A 6.2-litre, 400hp+ lump normally found in high-end HSV performance cars – although, it has seen service in Corvettes and Camaros. With around 580Nm available the torque is comparable to the twin-turbo V8 diesel found in 200 Series Land Cruisers, making it the perfect choice for the substantially lighter Colorado. It’s backed by a 6L80E, a fully electronic sixspeed automatic transmission that’s seen duties in everything from Cadillac CTS-Vs through to H2 Hummers and 2500HD Silverados, so it’s more than up to the task of serious offroading or towing. The combination feeds power through a secret squirrel adaptor with custom engine mounts, before the standard Colorado transfer case sends drive to front and rear diffs. This isn’t exactly a backyard engine conversion.

That’s the easy part sorted – from here Steve was tasked with making the thing run. Those of you familiar with engine conversions would know how much is involved in the simple side of things, like turning the engine on and off with the key, turning fuel pumps on, and making electronically controlled engines and transmissions talk to each other. Even making factory gauges work accurately is often enough to shelve most projects.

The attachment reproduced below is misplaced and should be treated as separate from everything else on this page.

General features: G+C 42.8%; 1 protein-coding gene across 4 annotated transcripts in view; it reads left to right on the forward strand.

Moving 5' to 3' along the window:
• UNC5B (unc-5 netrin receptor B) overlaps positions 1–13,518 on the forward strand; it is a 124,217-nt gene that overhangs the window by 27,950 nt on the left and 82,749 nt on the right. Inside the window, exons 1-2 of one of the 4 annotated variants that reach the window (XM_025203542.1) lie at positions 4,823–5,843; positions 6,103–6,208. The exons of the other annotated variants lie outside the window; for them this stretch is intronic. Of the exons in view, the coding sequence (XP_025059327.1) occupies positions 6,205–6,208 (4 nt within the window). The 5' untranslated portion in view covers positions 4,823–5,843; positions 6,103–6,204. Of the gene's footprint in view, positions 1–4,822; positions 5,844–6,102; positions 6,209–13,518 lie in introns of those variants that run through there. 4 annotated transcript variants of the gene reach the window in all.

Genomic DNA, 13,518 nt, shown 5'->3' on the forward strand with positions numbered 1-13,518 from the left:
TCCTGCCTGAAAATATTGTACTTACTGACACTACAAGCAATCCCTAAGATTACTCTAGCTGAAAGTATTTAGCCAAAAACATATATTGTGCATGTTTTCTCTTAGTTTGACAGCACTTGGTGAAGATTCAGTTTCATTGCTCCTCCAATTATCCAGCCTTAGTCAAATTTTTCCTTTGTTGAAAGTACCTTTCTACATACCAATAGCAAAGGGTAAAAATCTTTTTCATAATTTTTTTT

Steve and Tony took things one step further. Through what Steve would only describe as “CAN bus translators” they’ve managed to fully integrate the new drivetrain into the Colorado’s electrical system. That means all your standard fare like speedo, tacho and all the other digital gauges work, but so do some of the trickier things, too. “You jump in it and everything works like factory,” Tony said. “Hill-start assist still comes up, downhill assist works.” Even things like traction control and climate control are all still fully functional. If


Holden was to release a Colorado with an LS3 heart, this is exactly how it would function.

The plan wasn’t just to offer engine conversions, but complete turn-key performance packages that’d rival anything the factory could offer. So, once the driveline was sorted the pair turned their attention to what the rest of the vehicle would look like.